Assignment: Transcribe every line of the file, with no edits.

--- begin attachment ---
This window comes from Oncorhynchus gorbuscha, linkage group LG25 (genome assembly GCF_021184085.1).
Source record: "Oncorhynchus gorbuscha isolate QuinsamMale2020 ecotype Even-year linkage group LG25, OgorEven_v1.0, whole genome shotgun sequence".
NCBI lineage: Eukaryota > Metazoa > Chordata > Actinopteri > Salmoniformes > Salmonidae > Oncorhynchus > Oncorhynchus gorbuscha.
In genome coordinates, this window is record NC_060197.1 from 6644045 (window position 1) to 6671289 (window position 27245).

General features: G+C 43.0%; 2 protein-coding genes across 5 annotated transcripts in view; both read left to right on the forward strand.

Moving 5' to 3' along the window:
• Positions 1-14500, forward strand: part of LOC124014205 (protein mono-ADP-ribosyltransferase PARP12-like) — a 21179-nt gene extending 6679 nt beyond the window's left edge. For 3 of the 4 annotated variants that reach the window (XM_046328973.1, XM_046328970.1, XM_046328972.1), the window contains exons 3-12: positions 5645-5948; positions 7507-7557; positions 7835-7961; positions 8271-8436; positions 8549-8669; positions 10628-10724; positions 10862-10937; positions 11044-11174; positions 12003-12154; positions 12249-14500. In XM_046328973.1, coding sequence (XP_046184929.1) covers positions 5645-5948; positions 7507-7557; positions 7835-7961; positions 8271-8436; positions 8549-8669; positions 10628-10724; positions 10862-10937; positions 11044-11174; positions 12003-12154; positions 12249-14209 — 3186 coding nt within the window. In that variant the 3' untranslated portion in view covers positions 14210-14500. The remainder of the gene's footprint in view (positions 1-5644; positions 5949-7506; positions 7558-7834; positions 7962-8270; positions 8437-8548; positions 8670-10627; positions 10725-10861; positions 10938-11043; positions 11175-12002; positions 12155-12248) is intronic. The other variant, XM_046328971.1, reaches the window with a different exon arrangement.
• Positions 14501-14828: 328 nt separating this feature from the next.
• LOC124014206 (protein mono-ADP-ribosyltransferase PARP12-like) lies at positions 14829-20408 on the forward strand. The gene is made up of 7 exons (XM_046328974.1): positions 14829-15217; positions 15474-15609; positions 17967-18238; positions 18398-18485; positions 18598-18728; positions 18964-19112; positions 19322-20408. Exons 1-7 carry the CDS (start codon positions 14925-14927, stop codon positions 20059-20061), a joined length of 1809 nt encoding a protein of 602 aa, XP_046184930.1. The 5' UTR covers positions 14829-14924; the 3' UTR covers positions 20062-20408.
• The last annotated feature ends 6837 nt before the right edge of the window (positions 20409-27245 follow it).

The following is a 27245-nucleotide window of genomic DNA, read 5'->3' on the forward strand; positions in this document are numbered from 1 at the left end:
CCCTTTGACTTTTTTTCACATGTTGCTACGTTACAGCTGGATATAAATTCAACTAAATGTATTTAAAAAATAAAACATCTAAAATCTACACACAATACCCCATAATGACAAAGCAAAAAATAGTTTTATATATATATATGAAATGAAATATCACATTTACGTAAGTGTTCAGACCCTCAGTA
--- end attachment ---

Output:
This window comes from Oncorhynchus gorbuscha, linkage group LG25 (genome assembly GCF_021184085.1).
Source record: "Oncorhynchus gorbuscha isolate QuinsamMale2020 ecotype Even-year linkage group LG25, OgorEven_v1.0, whole genome shotgun sequence".
NCBI lineage: Eukaryota > Metazoa > Chordata > Actinopteri > Salmoniformes > Salmonidae > Oncorhynchus > Oncorhynchus gorbuscha.
In genome coordinates, this window is record NC_060197.1 from 6644045 (window position 1) to 6671289 (window position 27245).

General features: G+C 43.0%; 2 protein-coding genes across 5 annotated transcripts in view; both read left to right on the forward strand.

Moving 5' to 3' along the window:
• Positions 1-14500, forward strand: part of LOC124014205 (protein mono-ADP-ribosyltransferase PARP12-like) — a 21179-nt gene extending 6679 nt beyond the window's left edge. For 3 of the 4 annotated variants that reach the window (XM_046328973.1, XM_046328970.1, XM_046328972.1), the window contains exons 3-12: positions 5645-5948; positions 7507-7557; positions 7835-7961; positions 8271-8436; positions 8549-8669; positions 10628-10724; positions 10862-10937; positions 11044-11174; positions 12003-12154; positions 12249-14500. In XM_046328973.1, coding sequence (XP_046184929.1) covers positions 5645-5948; positions 7507-7557; positions 7835-7961; positions 8271-8436; positions 8549-8669; positions 10628-10724; positions 10862-10937; positions 11044-11174; positions 12003-12154; positions 12249-14209 — 3186 coding nt within the window. In that variant the 3' untranslated portion in view covers positions 14210-14500. The remainder of the gene's footprint in view (positions 1-5644; positions 5949-7506; positions 7558-7834; positions 7962-8270; positions 8437-8548; positions 8670-10627; positions 10725-10861; positions 10938-11043; positions 11175-12002; positions 12155-12248) is intronic. The other variant, XM_046328971.1, reaches the window with a different exon arrangement.
• Positions 14501-14828: 328 nt separating this feature from the next.
• LOC124014206 (protein mono-ADP-ribosyltransferase PARP12-like) lies at positions 14829-20408 on the forward strand. The gene is made up of 7 exons (XM_046328974.1): positions 14829-15217; positions 15474-15609; positions 17967-18238; positions 18398-18485; positions 18598-18728; positions 18964-19112; positions 19322-20408. Exons 1-7 carry the CDS (start codon positions 14925-14927, stop codon positions 20059-20061), a joined length of 1809 nt encoding a protein of 602 aa, XP_046184930.1. The 5' UTR covers positions 14829-14924; the 3' UTR covers positions 20062-20408.
• The last annotated feature ends 6837 nt before the right edge of the window (positions 20409-27245 follow it).

The following is a 27245-nucleotide window of genomic DNA, read 5'->3' on the forward strand; positions in this document are numbered from 1 at the left end:
CCCTTTGACTTTTTTTCACATGTTGCTACGTTACAGCTGGATATAAATTCAACTAAATGTATTTAAAAAATAAAACATCTAAAATCTACACACAATACCCCATAATGACAAAGCAAAAAATAGTTTTATATATATATATGAAATGAAATATCACATTTACGTAAGTGTTCAGACCCTCAGTA